By BassFan Staff

Six years ago, Randall Tharp was swinging a hammer and building houses in Alabama. Fishing was more of a pastime and a way to earn some extra money.

Now, he’s a Forrest Wood Cup champion and a two-time Bassmaster Classic qualifier with multiple tournament victories and over $1 million in winnings to his credit. He’s put the hammer down and now makes a living with a rod and reel.

He’s coming off his finest season as a pro angler, but Tharp is entering 2014 with a blank slate as far as his title sponsor goes. The No. 8-ranked angler in the BassFan World Rankings presented by Livingston Lures is a free agent, bass fishing’s equivalent of Robinson Cano this year, minus the reported $300 million contract demands.

Tharp told BassFan this week that he has elected to decline an FLW team deal for 2014, a choice that frees him up to pursue other title-sponsor options as he looks ahead to a year during which he'll fish as many as 18 major tournaments, including both the Bassmaster Elite Series and FLW Tour. His decision ends a 3-year association with EverStart Batteries.

“I have removed my name as a candidate for a team deal with FLW in 2014,” he said. “I appreciate the opportunities FLW and EverStart have given me over the last 3 years. FLW is certainly a great place for anglers to begin a fishing career. Their programs are a viable gateway into the sport and I am certainly proof of that.”

He said he approached FLW about crafting a new agreement that would allow him to continue under a team deal and still fish both tours, but FLW declined to entertain the proposal.

With the Bassmaster Classic 3 months away on his home waters of Lake Guntersville, Tharp is excited about this fresh start.

“In a way it’s like starting all over again,” he said. “Two tours will present a lot of challenges and pressures, but those are the elements that motivate me the most.”

Business Decision

After some careful thought and reflection, Tharp felt opting out of the team deal situation was the best move for him going forward.

“It’s a business decision that I made,” he said. “I’m aligned with some really good companies and it’s been a gradual increase through my career with all of my sponsors. Another reason I removed my name from FLW team deal consideration was to free myself up from a sponsorship standpoint. As an FLW team deal player, you commit a majority of your endorsement capacity to a single company. Even if another sponsor is interested in you, they look at your current graphics package and realize there is no room. And this week, I just created a lot of room for a potential title sponsor.”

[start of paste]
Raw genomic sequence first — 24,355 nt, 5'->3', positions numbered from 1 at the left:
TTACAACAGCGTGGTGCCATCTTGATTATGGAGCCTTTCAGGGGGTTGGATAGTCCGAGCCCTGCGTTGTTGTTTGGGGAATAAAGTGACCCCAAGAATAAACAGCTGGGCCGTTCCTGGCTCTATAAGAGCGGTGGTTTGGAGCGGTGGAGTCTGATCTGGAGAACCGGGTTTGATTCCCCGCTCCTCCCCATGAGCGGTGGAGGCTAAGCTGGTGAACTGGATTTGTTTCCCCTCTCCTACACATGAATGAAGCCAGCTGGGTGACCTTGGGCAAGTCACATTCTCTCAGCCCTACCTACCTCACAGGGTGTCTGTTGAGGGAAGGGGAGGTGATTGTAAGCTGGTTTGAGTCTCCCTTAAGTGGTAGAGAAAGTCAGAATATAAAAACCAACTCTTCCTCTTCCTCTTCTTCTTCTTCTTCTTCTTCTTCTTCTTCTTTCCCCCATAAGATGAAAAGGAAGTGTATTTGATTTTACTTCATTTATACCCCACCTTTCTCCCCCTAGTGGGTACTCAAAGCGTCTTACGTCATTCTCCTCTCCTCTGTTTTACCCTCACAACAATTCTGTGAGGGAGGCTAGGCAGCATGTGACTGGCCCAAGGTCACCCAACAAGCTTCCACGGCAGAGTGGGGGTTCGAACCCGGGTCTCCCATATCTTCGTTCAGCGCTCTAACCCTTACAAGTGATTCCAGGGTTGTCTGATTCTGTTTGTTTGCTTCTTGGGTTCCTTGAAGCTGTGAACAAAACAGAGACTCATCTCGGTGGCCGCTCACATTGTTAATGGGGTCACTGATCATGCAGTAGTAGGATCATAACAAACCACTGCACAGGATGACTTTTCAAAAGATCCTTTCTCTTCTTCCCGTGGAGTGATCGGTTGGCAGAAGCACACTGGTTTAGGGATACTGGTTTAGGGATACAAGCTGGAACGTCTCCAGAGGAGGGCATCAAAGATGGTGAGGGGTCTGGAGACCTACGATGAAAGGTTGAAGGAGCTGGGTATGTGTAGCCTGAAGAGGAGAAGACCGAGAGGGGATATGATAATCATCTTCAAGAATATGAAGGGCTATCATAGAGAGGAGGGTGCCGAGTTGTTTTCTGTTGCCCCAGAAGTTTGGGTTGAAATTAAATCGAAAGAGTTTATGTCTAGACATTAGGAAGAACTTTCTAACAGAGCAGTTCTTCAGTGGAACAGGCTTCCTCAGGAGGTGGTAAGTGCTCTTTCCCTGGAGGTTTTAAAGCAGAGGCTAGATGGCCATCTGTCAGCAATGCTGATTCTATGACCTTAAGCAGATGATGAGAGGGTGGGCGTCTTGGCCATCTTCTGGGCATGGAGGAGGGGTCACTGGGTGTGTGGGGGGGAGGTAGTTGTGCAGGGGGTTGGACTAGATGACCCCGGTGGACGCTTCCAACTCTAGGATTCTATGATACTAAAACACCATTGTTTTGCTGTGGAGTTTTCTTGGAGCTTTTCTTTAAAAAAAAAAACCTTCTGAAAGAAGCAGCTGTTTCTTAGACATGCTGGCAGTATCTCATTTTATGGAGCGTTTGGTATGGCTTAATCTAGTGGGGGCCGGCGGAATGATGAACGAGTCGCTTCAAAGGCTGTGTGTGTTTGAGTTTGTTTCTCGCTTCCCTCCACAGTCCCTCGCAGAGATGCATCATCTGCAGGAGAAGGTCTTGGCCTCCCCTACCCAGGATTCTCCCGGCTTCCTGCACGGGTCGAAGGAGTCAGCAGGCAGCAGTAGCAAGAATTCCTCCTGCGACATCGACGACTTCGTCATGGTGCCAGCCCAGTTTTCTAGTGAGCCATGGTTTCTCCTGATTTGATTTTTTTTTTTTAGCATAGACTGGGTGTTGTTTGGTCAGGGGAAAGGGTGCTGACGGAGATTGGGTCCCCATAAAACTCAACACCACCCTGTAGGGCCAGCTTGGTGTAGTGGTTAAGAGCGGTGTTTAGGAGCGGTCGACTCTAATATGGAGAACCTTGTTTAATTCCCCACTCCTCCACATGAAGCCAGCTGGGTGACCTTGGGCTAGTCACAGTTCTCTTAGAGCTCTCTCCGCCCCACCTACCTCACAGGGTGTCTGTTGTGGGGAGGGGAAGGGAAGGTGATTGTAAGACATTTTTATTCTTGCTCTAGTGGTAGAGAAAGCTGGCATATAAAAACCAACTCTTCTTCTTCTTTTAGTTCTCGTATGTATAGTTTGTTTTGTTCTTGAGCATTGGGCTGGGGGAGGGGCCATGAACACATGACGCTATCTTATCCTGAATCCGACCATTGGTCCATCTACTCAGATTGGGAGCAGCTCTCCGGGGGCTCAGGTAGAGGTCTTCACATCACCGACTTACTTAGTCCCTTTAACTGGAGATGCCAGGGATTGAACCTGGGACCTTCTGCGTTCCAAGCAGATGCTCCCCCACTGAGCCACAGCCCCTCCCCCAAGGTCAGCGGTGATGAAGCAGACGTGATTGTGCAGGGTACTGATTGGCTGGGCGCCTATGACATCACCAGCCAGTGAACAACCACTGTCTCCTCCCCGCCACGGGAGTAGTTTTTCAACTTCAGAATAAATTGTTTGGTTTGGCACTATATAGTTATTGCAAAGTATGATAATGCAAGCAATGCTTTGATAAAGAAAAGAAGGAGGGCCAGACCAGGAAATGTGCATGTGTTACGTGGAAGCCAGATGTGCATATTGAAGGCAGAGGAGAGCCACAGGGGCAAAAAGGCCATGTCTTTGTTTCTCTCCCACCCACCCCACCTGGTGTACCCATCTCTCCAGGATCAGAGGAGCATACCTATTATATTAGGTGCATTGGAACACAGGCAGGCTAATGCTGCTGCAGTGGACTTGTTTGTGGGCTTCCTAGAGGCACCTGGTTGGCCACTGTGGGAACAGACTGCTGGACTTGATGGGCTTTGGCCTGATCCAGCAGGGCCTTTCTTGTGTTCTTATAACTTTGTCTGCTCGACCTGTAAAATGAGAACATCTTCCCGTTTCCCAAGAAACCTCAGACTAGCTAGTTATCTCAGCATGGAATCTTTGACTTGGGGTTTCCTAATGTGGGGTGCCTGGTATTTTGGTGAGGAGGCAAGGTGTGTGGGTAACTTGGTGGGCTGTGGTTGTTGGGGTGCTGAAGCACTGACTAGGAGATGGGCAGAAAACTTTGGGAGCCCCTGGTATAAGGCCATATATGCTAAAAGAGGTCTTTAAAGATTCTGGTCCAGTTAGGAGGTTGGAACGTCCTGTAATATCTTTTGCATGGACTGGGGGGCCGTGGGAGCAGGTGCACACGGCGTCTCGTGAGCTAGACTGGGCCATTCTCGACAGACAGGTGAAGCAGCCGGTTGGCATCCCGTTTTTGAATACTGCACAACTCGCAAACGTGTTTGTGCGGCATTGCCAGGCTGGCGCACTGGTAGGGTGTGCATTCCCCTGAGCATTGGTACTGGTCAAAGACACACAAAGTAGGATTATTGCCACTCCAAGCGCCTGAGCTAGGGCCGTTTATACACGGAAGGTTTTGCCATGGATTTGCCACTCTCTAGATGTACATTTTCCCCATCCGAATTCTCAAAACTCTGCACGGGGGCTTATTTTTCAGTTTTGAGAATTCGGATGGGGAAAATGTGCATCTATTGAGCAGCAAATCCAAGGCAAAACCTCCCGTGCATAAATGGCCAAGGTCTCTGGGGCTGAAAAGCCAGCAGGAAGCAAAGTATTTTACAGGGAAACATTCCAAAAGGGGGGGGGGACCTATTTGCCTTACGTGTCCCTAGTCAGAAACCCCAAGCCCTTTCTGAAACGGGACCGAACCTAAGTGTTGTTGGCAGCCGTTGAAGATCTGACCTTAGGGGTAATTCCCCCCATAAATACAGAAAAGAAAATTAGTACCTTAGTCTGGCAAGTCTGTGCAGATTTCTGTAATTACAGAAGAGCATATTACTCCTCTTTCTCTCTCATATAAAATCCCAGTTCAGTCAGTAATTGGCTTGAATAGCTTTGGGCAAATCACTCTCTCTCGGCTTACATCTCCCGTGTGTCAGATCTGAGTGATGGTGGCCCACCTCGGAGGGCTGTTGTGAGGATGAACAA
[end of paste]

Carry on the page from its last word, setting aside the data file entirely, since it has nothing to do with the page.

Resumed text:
He said other sponsors in his portfolio have re-affirmed their commitment to him for the future, but none have approached him about filling the title sponsor role.

“I do have some options as far as a boat wrap, but ultimately I’d like to find something better to promote myself through the rest of my career,” he said. “I feel like the team thing is a great starting point, but I think it limits your value in the marketplace because you’re almost trapped. You don’t have the relationship with the sponsor that you need to. With all of my other sponsors, I’m always in contact with them and I know where I stand.

“I am looking forward to developing real, meaningful relationships with companies where I am a working part of their advertising and sales initiative,” he added. “I’ve watched other pros who have started with FLW and gone to B.A.S.S. and they have done well by putting together their own portfolio of sponsors and managing them as a professional business. As a former business owner, I know I am capable of that kind of self-discipline.”

Committed To Two Tours

After winning the Angler of the Year crown in the Bassmaster Central Opens this year, Tharp decided to accept the invitation to fish the Elite Series – an opportunity he’s declined on two previous occasions. He’s already paid his Elite Series entry fees and will fish the FLW Tour out of his own pocket at this point.

“I have been patient and deliberate in my decision making process to step up to the Elite Series,” he said. “I don’t feel like I’m rushing this at all. I have qualified for the Elites on two other occasions and declined both times. But this time, I’m punching my ticket.”

He said FLW’s reduced schedule did play a role in his decision, as did the back-to-back placement of FLW Tour and Elite Series events on the calendar. As an FLW team angler, if he failed to the make the Top-20 cut at a Tour event, he would've been obligated to stay through at least Saturday before being able to begin traveling to the next tournament.

“I have made my living as a professional angler off of tournament winnings,” he said. “When FLW had 10 major tournaments, I had enough events to keep me busy so I didn’t need to go to the Elites. But with only six major events at FLW, it’s just not enough for me to call it a full-time career. The FLW Tour is a great place to compete if you have another business or job to supplement your income. But for me, professional bass fishing is my only job and more events is what I’m after.”


> By committing to both tours, Tharp’s 2014 schedule is awfully busy from February through August. It breaks down as follows: Bassmaster Classic, Bassmaster Elite Series (eight events, plus possible Angler of the Year championship), FLW Tour (six events), Forrest Wood Cup, Toyota Texas Bass Classic.